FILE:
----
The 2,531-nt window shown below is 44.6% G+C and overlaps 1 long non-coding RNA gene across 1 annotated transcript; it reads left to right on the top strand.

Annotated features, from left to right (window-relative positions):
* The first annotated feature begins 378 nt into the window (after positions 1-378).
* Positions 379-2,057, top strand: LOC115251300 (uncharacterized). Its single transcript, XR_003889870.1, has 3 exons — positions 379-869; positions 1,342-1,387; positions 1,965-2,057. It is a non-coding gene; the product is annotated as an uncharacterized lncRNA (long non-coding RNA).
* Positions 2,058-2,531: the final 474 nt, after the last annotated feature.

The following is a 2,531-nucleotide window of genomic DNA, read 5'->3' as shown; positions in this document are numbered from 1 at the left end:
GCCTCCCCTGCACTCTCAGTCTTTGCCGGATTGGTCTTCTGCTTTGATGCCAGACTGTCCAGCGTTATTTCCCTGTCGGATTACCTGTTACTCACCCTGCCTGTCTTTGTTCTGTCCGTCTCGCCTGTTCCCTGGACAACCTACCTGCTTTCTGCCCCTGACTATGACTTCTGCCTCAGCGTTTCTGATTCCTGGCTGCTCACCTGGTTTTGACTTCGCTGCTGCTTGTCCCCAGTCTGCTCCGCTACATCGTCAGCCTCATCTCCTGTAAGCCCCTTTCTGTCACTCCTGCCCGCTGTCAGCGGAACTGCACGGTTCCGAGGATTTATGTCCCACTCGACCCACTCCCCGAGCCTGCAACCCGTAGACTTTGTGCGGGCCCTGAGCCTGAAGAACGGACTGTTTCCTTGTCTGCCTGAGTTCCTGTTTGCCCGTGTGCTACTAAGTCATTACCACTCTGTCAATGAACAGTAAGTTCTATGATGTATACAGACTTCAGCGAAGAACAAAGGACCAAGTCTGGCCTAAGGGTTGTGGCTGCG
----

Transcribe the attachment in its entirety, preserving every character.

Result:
The 2,531-nt window shown below is 44.6% G+C and overlaps 1 long non-coding RNA gene across 1 annotated transcript; it reads left to right on the top strand.

Annotated features, from left to right (window-relative positions):
* The first annotated feature begins 378 nt into the window (after positions 1-378).
* Positions 379-2,057, top strand: LOC115251300 (uncharacterized). Its single transcript, XR_003889870.1, has 3 exons — positions 379-869; positions 1,342-1,387; positions 1,965-2,057. It is a non-coding gene; the product is annotated as an uncharacterized lncRNA (long non-coding RNA).
* Positions 2,058-2,531: the final 474 nt, after the last annotated feature.

The following is a 2,531-nucleotide window of genomic DNA, read 5'->3' as shown; positions in this document are numbered from 1 at the left end:
GCCTCCCCTGCACTCTCAGTCTTTGCCGGATTGGTCTTCTGCTTTGATGCCAGACTGTCCAGCGTTATTTCCCTGTCGGATTACCTGTTACTCACCCTGCCTGTCTTTGTTCTGTCCGTCTCGCCTGTTCCCTGGACAACCTACCTGCTTTCTGCCCCTGACTATGACTTCTGCCTCAGCGTTTCTGATTCCTGGCTGCTCACCTGGTTTTGACTTCGCTGCTGCTTGTCCCCAGTCTGCTCCGCTACATCGTCAGCCTCATCTCCTGTAAGCCCCTTTCTGTCACTCCTGCCCGCTGTCAGCGGAACTGCACGGTTCCGAGGATTTATGTCCCACTCGACCCACTCCCCGAGCCTGCAACCCGTAGACTTTGTGCGGGCCCTGAGCCTGAAGAACGGACTGTTTCCTTGTCTGCCTGAGTTCCTGTTTGCCCGTGTGCTACTAAGTCATTACCACTCTGTCAATGAACAGTAAGTTCTATGATGTATACAGACTTCAGCGAAGAACAAAGGACCAAGTCTGGCCTAAGGGTTGTGGCTGCG